Penny's Dollhouse (left) & Walk in the Park (right)
Today is the big day many of us have been waiting. The first block for Farmer's Wife 1930's Sample Quilt Sew-along was announced last night. Angie at Gnome Angel is leading over 4,000 of us through the year with help from Marti Michell, and many other bloggers. The only commitment is to purchase your own copy of The Farmer's Wife 1930's Sampler Quilt which comes with its own cd to print instructions, templates, or paper piecing templates for each block. I would like to compliment how well it's gone so far, and the lack of technical problems. Emails are on time and accurate, the Facebook page is very active, and people are kind! There's no deadline, so join in if you wish. The back posts will be hosted on Gnome Angel's blog page if you need to catch up.
Sew-alongs sound so fun when everyone is getting ready and pulling fabrics, but I wonder how many people actually stick with them to the end. I considered carefully before jumping in, and adding to my growing list, but I see this as a free learning opportunity. It's already proven to be that.
These are set A of Marti Michell templates that will be used for many of the blocks. My friend Mary Huey from Quilting Through Rose-Colored Trifocals really loves them, and I thought this would be a good way to get to know how well they work. Marti has some You Tube links she's recorded for this quilt-along that are worth the few minutes of watching even if you're not doing the quilt-along itself. I'll link to the first of 4. The rest are easily found by seaching Marti Michell there. Whether I'll be using templates or paper piecing remains to be seen. I would like to try both and share my comparison. Some blocks are going to be easier one way or the other, and that will most likely dictate my choice.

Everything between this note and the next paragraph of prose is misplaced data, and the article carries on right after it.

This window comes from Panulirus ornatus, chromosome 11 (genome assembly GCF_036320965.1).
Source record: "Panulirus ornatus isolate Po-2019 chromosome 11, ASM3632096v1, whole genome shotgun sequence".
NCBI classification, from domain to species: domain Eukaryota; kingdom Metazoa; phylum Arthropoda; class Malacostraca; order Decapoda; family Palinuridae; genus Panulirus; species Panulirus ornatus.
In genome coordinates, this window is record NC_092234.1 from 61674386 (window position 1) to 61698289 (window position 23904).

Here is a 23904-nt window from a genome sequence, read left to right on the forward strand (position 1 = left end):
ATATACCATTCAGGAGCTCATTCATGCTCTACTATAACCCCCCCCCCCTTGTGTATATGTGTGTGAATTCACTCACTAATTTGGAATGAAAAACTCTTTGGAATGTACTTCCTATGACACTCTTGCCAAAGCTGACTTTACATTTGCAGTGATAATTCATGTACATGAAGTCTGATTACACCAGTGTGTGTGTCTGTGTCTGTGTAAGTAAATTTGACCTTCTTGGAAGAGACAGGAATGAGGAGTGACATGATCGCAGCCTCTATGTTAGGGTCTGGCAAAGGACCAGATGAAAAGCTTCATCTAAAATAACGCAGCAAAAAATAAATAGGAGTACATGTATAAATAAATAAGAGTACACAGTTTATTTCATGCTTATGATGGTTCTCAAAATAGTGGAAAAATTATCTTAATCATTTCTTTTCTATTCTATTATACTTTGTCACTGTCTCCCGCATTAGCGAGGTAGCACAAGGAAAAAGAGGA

Have any of you been to Craftsy's class sale this weekend? I have! I took advantage, and bought a handful. The next morning I started Cut to It: Strategies for Smarter Quilting. I watched it from beginning to end over 2 days, and feel like I have a whole new outlook on cutting. The Farmer's Wife is based on 6" finished blocks, and both accurate cutting and sewing are key to getting an accurate block. It couldn't have been a more appropriate time, and the best thing about Craftsy is I can go back and watch it again as I give it a real try. Your Craftsy classes never expire so I can even do a refresher next summer when I might be curious exactly how she was cutting through all those stacks so easily. This was an excellent course!
Almost fully loaded is this beautiful 1970's to early 1980's log cabin quilt. This quilt top was shared by a friend who just lost her mother, and wanted it done in her memory. Only a tiny bit of quilting was started, and she picked it out before bringing it to me. The first thing I noticed was how straight all the borders were, and second that they were all stitched on with tiny hand stitches. I switched out the poly batting that she started with, and loaded Warm & Natural. I gave a patch to the backing that developed a little hole while in storage, and now just to wind some bobbins with the beautiful gold Omni thread we chose. This is a quilt worth saving, and I'm looking forward to working some stitchin' magic. I'm thinking some old Eagles, Moody Blues, and Bread tunes for inspiration, and I'll be ready.
Come on, Doxie girls.